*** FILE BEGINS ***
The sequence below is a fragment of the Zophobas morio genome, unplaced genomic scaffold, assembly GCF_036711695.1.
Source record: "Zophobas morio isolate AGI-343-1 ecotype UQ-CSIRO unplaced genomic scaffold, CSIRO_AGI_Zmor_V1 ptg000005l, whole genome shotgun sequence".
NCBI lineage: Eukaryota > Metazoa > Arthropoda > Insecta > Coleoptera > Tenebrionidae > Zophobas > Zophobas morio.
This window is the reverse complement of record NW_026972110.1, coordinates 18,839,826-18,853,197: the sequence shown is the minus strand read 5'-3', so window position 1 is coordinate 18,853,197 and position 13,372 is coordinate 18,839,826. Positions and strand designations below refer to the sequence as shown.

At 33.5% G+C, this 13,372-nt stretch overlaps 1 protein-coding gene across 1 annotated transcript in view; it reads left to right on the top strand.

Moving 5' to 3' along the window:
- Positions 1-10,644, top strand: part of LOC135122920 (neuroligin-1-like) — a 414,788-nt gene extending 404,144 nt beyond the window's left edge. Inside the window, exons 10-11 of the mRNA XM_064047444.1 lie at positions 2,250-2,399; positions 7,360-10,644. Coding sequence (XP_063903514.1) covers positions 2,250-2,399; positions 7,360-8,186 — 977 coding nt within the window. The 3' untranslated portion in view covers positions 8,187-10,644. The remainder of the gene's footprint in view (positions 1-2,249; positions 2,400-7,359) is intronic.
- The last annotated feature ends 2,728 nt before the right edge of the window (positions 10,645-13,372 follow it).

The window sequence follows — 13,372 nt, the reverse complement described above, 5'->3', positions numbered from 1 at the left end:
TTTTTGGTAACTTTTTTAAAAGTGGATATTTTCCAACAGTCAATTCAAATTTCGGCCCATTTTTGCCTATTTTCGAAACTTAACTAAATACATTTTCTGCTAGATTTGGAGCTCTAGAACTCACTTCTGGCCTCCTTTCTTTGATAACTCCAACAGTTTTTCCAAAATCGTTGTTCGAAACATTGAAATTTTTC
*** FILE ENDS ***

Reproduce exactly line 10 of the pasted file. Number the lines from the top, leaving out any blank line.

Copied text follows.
TTTTTGGTAACTTTTTTAAAAGTGGATATTTTCCAACAGTCAATTCAAATTTCGGCCCATTTTTGCCTATTTTCGAAACTTAACTAAATACATTTTCTGCTAGATTTGGAGCTCTAGAACTCACTTCTGGCCTCCTTTCTTTGATAACTCCAACAGTTTTTCCAAAATCGTTGTTCGAAACATTGAAATTTTTC